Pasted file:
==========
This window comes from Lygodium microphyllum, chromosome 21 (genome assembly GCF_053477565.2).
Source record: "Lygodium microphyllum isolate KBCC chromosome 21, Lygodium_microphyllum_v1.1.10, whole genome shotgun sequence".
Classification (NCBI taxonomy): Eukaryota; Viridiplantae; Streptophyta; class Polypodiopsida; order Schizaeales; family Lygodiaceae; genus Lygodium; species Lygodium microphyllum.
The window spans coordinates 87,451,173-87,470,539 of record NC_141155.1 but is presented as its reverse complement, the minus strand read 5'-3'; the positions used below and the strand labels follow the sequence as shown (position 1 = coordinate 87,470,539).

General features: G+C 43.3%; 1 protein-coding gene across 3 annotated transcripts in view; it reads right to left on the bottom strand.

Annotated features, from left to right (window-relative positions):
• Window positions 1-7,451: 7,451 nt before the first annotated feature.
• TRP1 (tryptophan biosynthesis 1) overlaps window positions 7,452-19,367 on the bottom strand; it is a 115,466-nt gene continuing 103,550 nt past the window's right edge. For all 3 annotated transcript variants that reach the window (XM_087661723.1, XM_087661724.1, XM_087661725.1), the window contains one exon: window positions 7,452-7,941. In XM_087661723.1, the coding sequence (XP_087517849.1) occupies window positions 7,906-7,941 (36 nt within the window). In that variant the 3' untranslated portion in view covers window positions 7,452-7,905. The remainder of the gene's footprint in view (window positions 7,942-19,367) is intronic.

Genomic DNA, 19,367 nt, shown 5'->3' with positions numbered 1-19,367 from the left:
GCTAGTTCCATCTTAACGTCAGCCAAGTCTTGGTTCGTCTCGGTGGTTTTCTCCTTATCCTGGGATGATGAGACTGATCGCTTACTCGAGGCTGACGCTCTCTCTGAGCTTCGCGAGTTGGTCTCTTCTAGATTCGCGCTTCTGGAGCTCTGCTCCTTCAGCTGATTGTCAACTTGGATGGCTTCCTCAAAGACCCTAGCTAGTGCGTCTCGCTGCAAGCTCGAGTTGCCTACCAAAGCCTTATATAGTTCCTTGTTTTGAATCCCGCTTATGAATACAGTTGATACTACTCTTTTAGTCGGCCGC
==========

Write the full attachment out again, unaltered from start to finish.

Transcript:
This window comes from Lygodium microphyllum, chromosome 21 (genome assembly GCF_053477565.2).
Source record: "Lygodium microphyllum isolate KBCC chromosome 21, Lygodium_microphyllum_v1.1.10, whole genome shotgun sequence".
Classification (NCBI taxonomy): Eukaryota; Viridiplantae; Streptophyta; class Polypodiopsida; order Schizaeales; family Lygodiaceae; genus Lygodium; species Lygodium microphyllum.
The window spans coordinates 87,451,173-87,470,539 of record NC_141155.1 but is presented as its reverse complement, the minus strand read 5'-3'; the positions used below and the strand labels follow the sequence as shown (position 1 = coordinate 87,470,539).

General features: G+C 43.3%; 1 protein-coding gene across 3 annotated transcripts in view; it reads right to left on the bottom strand.

Annotated features, from left to right (window-relative positions):
• Window positions 1-7,451: 7,451 nt before the first annotated feature.
• TRP1 (tryptophan biosynthesis 1) overlaps window positions 7,452-19,367 on the bottom strand; it is a 115,466-nt gene continuing 103,550 nt past the window's right edge. For all 3 annotated transcript variants that reach the window (XM_087661723.1, XM_087661724.1, XM_087661725.1), the window contains one exon: window positions 7,452-7,941. In XM_087661723.1, the coding sequence (XP_087517849.1) occupies window positions 7,906-7,941 (36 nt within the window). In that variant the 3' untranslated portion in view covers window positions 7,452-7,905. The remainder of the gene's footprint in view (window positions 7,942-19,367) is intronic.

Genomic DNA, 19,367 nt, shown 5'->3' with positions numbered 1-19,367 from the left:
GCTAGTTCCATCTTAACGTCAGCCAAGTCTTGGTTCGTCTCGGTGGTTTTCTCCTTATCCTGGGATGATGAGACTGATCGCTTACTCGAGGCTGACGCTCTCTCTGAGCTTCGCGAGTTGGTCTCTTCTAGATTCGCGCTTCTGGAGCTCTGCTCCTTCAGCTGATTGTCAACTTGGATGGCTTCCTCAAAGACCCTAGCTAGTGCGTCTCGCTGCAAGCTCGAGTTGCCTACCAAAGCCTTATATAGTTCCTTGTTTTGAATCCCGCTTATGAATACAGTTGATACTACTCTTTTAGTCGGCCGC